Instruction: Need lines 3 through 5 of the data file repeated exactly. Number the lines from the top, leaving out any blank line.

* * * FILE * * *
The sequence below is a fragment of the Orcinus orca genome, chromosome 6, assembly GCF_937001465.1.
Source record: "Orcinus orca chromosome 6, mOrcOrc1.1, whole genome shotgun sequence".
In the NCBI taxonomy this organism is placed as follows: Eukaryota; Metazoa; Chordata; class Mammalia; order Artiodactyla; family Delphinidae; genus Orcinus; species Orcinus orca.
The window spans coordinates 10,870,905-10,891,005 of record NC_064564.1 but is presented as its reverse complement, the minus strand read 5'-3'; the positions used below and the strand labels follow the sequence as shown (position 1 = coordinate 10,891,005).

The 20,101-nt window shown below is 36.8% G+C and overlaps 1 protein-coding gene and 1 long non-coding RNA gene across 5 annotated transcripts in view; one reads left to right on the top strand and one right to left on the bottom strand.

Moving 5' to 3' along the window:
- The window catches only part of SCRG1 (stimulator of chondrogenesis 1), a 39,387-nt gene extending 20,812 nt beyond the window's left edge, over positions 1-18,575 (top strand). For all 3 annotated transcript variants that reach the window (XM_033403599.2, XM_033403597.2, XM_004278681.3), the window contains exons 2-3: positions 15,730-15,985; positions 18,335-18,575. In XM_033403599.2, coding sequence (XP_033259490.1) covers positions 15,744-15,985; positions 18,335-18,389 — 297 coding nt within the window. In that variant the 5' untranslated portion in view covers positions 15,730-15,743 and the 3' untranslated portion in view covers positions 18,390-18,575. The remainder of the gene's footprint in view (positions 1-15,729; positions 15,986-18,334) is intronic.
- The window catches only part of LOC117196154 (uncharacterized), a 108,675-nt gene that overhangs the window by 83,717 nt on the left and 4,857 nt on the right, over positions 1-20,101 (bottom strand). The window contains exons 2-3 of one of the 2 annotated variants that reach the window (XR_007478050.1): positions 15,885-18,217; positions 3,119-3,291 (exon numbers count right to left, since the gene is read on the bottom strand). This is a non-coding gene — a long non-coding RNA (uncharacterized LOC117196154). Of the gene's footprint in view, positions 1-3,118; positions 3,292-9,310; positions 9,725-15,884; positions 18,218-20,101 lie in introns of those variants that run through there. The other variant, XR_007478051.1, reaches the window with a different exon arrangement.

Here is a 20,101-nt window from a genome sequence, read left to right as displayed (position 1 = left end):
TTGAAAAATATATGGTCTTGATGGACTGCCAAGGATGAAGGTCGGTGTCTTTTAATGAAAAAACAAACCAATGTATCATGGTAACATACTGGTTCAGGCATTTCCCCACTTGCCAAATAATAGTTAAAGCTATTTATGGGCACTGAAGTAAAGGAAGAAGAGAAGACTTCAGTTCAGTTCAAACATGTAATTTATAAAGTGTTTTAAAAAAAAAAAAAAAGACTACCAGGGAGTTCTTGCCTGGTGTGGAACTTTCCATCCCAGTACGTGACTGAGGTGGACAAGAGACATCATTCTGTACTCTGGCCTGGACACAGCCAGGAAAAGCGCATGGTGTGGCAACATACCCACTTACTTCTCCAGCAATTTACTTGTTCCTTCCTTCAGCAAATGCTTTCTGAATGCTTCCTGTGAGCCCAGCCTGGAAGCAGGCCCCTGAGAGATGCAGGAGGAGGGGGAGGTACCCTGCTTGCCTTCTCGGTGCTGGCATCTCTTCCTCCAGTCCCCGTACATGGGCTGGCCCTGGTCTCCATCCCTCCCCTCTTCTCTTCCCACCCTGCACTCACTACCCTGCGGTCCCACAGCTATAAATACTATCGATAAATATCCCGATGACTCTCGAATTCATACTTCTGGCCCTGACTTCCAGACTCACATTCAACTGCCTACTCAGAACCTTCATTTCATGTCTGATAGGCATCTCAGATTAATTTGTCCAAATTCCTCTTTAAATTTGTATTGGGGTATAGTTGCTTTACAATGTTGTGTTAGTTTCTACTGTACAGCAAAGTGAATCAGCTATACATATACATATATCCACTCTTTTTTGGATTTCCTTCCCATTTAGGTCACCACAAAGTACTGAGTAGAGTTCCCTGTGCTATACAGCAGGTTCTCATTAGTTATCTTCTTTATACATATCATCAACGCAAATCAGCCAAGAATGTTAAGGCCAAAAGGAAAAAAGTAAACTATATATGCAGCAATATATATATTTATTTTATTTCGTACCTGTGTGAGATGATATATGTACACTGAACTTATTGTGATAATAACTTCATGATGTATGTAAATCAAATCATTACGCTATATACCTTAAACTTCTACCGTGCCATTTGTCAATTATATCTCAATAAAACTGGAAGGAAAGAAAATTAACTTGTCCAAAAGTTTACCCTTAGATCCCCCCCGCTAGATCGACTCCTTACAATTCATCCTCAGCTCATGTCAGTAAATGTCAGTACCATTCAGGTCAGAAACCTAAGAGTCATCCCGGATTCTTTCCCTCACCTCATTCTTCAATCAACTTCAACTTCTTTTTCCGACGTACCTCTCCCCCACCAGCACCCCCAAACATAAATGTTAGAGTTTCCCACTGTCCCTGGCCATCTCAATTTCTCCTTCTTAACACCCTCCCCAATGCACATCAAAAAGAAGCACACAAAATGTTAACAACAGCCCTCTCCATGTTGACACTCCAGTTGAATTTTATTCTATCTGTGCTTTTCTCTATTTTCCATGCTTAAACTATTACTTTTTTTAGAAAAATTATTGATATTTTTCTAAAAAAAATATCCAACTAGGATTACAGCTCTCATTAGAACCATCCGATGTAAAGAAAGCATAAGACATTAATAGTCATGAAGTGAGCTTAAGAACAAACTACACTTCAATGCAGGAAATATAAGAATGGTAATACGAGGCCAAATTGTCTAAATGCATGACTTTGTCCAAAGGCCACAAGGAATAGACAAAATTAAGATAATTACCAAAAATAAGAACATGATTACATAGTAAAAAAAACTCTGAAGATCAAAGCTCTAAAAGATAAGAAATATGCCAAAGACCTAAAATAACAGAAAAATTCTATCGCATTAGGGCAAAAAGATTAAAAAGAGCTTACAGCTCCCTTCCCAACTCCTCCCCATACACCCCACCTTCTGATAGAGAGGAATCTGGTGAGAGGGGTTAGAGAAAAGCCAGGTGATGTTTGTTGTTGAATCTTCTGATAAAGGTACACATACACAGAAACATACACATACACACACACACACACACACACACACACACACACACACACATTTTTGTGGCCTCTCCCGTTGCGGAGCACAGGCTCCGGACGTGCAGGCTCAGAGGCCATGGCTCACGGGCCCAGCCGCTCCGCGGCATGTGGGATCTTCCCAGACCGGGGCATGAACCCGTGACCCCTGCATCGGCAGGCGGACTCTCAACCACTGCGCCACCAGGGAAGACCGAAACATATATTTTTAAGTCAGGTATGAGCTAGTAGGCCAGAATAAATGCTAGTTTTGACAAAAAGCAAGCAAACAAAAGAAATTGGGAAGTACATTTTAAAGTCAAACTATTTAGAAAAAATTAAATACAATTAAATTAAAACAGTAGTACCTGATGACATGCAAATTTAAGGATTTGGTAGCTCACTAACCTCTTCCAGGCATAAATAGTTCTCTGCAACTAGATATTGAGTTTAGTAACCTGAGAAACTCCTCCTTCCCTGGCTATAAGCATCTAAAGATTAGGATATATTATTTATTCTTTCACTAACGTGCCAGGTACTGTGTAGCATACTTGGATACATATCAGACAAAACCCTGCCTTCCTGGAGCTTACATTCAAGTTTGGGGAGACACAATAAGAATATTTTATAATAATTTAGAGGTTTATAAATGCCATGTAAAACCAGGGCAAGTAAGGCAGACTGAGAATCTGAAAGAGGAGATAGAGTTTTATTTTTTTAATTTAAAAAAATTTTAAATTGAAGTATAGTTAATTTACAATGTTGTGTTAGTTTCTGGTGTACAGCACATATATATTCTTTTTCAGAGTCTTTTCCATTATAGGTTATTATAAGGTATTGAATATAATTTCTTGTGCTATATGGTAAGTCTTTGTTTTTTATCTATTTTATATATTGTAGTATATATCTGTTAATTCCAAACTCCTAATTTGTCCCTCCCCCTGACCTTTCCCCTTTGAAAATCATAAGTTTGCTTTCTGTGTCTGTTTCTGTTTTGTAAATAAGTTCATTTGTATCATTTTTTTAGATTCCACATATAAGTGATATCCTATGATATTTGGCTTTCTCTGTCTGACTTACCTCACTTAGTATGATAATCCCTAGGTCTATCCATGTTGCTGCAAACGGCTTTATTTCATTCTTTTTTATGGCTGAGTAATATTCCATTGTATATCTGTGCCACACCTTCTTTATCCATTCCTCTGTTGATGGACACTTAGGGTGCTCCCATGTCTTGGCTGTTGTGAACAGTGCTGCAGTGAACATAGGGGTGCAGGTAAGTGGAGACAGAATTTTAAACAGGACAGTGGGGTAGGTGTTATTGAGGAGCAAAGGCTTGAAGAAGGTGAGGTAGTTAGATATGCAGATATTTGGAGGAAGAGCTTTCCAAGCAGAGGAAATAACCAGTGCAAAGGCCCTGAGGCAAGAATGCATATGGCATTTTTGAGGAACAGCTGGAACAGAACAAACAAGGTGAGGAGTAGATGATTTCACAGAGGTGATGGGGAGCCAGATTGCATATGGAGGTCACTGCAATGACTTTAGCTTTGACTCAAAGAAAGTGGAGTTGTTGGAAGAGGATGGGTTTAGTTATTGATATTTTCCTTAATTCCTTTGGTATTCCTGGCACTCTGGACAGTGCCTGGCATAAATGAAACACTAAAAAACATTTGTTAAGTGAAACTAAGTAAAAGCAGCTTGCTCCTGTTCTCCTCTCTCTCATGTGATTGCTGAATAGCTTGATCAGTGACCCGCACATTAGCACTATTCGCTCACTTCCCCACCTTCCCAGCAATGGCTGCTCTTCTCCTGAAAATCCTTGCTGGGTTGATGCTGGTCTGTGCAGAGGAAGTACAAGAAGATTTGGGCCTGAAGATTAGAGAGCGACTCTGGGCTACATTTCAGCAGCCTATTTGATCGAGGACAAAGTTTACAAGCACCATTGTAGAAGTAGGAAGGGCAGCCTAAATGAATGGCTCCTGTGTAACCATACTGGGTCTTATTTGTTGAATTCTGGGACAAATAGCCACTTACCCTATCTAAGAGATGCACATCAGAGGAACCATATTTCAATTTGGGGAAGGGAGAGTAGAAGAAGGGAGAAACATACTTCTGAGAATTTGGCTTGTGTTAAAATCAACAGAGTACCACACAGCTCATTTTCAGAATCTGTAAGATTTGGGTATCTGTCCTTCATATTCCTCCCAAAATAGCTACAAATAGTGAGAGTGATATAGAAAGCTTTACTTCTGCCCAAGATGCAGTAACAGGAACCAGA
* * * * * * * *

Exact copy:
In the NCBI taxonomy this organism is placed as follows: Eukaryota; Metazoa; Chordata; class Mammalia; order Artiodactyla; family Delphinidae; genus Orcinus; species Orcinus orca.
The window spans coordinates 10,870,905-10,891,005 of record NC_064564.1 but is presented as its reverse complement, the minus strand read 5'-3'; the positions used below and the strand labels follow the sequence as shown (position 1 = coordinate 10,891,005).

The 20,101-nt window shown below is 36.8% G+C and overlaps 1 protein-coding gene and 1 long non-coding RNA gene across 5 annotated transcripts in view; one reads left to right on the top strand and one right to left on the bottom strand.